BOSTON Officials are ramping up for Monday’s 116th running of the Boston Marathon. The weather forecast is calling for temperatures in the 80s, bringing back bad memories of 2004, when a record number of runners were treated for heat-related illnesses.
Chris Troyanos, the longtime medical coordinator for the Boston Marathon, says there will be more than 1,300 medical volunteers on the course this year.
“I used to look at the Boston Marathon as a sporting event,” Troyanos said. “That’s no longer the case. After 2004, when we did experience high heat, I’ve come to the conclusion that this is a mass casualty event. And with that we bring in so many levels of public safety — EMS, the National Guard, the Massachusetts Emergency Management Agency — which oversees this. The levels of communication that we have, and the ability to bring in additional support and the coordination of 10 hospitals, five in Boston and five on the course… We’re all coordinated, we know what’s expected and how to deal with a day like we might see on Monday.”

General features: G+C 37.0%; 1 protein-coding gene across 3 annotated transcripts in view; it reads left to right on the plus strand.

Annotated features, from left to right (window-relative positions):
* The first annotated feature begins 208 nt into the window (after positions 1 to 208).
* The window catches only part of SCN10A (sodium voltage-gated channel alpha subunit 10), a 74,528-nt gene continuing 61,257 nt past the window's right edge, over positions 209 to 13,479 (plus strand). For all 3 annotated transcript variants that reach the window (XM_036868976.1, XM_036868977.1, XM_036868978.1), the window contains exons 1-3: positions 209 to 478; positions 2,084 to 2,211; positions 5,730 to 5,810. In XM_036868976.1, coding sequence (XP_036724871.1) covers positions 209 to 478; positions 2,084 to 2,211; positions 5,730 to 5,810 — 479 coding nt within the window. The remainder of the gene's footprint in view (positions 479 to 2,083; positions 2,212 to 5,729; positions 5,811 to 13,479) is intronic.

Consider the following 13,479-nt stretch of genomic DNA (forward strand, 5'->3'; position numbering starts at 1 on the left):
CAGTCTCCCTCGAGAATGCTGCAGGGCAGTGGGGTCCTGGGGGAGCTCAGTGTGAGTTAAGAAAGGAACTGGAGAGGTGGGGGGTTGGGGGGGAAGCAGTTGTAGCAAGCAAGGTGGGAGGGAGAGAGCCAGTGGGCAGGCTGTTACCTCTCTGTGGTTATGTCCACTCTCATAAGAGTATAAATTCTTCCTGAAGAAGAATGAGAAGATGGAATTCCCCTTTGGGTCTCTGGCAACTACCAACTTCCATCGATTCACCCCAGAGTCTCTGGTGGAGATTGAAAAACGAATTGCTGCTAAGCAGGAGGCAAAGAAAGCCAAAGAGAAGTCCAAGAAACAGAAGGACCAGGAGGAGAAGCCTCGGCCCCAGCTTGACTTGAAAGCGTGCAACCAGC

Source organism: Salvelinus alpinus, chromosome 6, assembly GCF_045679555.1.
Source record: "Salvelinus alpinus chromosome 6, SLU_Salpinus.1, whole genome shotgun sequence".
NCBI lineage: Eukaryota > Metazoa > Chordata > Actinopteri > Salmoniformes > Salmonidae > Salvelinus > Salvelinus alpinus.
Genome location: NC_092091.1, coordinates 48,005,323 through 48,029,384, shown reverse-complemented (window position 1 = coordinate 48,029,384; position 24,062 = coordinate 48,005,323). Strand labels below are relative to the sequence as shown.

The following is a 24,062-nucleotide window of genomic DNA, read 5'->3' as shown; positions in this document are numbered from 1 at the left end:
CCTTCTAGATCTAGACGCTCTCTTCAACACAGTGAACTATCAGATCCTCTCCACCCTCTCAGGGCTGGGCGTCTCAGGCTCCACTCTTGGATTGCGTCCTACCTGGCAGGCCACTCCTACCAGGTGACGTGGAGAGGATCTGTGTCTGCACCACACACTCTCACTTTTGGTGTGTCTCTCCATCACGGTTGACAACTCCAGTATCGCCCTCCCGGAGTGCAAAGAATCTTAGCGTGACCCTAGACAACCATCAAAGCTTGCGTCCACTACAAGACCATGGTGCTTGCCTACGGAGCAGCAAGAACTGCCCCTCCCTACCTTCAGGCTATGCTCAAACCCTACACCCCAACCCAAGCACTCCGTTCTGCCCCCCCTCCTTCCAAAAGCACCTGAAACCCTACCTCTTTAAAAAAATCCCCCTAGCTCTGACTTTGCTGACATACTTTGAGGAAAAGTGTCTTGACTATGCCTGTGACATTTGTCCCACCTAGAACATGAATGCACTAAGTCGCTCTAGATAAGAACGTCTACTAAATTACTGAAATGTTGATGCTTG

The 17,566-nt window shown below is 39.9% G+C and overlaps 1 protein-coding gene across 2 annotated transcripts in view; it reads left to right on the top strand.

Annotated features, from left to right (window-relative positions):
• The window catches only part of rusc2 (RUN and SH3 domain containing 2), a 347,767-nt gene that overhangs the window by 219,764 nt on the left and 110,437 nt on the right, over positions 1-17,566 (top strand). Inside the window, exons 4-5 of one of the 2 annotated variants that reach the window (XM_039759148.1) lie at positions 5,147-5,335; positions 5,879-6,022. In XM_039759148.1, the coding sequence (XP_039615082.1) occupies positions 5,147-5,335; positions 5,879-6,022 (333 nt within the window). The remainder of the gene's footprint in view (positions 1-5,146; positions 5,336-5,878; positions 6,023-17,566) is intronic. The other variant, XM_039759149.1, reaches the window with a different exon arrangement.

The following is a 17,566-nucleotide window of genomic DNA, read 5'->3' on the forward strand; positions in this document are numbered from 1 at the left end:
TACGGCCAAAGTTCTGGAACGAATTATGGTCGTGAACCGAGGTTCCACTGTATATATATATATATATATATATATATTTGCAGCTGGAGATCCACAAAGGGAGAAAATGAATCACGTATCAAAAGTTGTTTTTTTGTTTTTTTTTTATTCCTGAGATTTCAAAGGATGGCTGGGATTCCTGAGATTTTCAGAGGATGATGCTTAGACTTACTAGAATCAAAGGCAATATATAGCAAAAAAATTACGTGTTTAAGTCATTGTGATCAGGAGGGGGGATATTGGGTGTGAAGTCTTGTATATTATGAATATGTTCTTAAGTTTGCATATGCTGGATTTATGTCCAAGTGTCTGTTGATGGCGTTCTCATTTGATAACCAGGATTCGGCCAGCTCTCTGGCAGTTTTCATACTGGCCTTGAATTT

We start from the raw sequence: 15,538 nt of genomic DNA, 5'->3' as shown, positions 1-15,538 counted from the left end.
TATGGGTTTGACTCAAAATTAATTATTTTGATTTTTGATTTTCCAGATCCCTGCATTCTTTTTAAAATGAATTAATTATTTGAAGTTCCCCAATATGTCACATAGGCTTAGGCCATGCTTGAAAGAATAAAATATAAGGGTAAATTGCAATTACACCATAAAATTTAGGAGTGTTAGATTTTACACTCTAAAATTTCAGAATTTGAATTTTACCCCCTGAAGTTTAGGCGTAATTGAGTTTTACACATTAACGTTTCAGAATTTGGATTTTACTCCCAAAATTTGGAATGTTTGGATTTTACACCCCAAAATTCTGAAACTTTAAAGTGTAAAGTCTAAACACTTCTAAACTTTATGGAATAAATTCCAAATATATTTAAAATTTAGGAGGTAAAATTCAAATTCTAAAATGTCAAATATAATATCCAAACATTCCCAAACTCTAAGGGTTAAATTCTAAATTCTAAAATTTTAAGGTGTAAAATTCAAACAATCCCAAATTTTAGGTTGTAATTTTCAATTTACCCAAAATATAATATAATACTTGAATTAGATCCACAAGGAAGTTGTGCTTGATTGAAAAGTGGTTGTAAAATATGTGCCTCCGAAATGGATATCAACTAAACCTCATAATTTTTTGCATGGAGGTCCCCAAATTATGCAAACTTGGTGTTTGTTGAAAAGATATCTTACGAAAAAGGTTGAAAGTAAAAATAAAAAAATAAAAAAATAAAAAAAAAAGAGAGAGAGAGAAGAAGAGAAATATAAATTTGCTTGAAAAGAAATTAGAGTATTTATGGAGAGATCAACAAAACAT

There are just under 27,000 runners entered in Monday’s race. The defending champions are Geoffrey Mutai and Caroline Kilel, both from Kenya. Mutai ran the fastest marathon in history in Boston last April. But his time of 2-hours-3-minutes-and-2-seconds is not considered the officials world record because the Boston Marathon course is not a loop and is downhill overall.